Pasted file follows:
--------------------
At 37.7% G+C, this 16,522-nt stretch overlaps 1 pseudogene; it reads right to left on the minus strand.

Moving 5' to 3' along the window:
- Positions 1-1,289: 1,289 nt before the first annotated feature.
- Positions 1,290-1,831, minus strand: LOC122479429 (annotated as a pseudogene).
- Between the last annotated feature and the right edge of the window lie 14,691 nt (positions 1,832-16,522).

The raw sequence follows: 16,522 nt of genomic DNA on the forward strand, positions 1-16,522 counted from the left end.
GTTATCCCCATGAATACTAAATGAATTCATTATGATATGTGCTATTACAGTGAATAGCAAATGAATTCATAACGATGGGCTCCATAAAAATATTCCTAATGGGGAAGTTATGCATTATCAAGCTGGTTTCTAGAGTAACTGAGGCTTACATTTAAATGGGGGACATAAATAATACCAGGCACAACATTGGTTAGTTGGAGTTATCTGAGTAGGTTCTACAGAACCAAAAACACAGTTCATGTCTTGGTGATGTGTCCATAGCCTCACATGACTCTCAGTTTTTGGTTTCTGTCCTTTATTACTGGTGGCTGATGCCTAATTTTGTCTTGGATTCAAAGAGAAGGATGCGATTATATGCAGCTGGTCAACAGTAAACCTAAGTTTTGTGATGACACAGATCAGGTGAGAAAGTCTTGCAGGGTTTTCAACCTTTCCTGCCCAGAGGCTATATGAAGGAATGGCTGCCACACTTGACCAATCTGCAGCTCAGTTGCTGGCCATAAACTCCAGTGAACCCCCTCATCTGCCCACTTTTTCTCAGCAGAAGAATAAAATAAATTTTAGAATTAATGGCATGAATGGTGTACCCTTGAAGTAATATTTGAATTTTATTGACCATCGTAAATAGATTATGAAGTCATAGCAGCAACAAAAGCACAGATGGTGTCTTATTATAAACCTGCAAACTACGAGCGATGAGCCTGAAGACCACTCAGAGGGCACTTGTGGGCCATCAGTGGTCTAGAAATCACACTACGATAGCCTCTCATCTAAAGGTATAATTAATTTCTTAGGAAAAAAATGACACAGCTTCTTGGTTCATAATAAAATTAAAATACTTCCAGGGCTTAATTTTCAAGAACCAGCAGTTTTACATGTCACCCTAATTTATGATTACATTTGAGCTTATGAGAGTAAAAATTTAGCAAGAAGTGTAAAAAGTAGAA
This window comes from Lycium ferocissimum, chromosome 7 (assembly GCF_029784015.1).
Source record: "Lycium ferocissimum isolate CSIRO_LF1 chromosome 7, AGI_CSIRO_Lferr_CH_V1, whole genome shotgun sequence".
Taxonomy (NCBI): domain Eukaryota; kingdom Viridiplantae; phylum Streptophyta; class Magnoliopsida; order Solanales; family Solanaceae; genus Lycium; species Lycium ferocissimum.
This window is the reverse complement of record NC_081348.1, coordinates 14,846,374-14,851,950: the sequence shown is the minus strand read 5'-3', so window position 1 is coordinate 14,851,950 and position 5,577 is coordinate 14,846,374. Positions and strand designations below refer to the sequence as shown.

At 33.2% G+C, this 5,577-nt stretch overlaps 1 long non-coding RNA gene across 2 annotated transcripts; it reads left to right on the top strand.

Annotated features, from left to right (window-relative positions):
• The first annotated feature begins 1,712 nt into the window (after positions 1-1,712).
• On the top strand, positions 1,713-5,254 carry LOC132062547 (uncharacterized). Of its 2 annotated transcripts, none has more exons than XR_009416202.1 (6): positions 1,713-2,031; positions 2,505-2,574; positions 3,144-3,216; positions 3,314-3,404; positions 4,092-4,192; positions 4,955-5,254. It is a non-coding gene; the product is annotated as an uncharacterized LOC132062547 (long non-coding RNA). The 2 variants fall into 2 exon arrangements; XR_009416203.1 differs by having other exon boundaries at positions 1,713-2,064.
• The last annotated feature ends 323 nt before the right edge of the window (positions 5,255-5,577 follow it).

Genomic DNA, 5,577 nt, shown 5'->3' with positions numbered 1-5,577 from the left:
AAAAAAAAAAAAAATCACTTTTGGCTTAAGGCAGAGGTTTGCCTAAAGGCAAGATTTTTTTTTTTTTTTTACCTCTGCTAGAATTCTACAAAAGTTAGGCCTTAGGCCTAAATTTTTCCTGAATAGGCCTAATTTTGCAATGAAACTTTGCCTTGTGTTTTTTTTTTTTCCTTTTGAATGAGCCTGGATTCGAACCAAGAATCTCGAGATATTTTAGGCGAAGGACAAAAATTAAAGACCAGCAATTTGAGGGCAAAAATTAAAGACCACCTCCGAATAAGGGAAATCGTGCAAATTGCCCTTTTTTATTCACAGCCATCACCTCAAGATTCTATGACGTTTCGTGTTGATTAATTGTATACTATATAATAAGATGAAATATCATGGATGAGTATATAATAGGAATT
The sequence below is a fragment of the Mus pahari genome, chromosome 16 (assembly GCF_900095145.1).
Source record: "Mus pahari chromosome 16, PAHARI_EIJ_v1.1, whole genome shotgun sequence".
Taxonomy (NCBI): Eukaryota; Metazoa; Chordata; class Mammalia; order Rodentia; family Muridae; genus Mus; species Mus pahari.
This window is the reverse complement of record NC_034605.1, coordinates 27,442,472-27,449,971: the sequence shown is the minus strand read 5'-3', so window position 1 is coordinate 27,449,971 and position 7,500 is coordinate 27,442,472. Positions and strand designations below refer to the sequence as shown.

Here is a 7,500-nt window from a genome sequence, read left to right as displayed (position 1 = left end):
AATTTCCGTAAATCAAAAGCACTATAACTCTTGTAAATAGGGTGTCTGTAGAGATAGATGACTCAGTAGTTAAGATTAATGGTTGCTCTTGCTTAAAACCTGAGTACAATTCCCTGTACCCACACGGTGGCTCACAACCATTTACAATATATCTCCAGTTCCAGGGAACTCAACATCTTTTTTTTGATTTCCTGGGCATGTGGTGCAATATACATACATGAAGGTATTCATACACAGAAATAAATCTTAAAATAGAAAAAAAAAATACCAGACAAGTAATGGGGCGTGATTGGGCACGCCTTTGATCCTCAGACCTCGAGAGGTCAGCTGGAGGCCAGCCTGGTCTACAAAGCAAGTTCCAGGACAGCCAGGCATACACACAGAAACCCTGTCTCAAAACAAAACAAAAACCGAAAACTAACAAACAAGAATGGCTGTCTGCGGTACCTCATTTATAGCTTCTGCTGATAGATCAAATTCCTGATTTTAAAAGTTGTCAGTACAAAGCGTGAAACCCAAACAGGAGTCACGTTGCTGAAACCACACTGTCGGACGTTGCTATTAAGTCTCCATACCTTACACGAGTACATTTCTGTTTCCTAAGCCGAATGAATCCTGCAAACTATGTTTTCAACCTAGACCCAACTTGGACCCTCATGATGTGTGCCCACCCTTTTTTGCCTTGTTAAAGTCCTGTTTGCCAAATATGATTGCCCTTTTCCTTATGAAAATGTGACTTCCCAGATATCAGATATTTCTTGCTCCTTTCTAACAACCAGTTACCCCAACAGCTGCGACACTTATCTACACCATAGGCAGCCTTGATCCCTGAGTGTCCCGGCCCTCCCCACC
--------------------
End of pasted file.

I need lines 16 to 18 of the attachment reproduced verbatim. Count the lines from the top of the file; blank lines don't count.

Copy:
• The last annotated feature ends 323 nt before the right edge of the window (positions 5,255-5,577 follow it).

Genomic DNA, 5,577 nt, shown 5'->3' with positions numbered 1-5,577 from the left:
AAAAAAAAAAAAAATCACTTTTGGCTTAAGGCAGAGGTTTGCCTAAAGGCAAGATTTTTTTTTTTTTTTTACCTCTGCTAGAATTCTACAAAAGTTAGGCCTTAGGCCTAAATTTTTCCTGAATAGGCCTAATTTTGCAATGAAACTTTGCCTTGTGTTTTTTTTTTTTCCTTTTGAATGAGCCTGGATTCGAACCAAGAATCTCGAGATATTTTAGGCGAAGGACAAAAATTAAAGACCAGCAATTTGAGGGCAAAAATTAAAGACCACCTCCGAATAAGGGAAATCGTGCAAATTGCCCTTTTTTATTCACAGCCATCACCTCAAGATTCTATGACGTTTCGTGTTGATTAATTGTATACTATATAATAAGATGAAATATCATGGATGAGTATATAATAGGAATT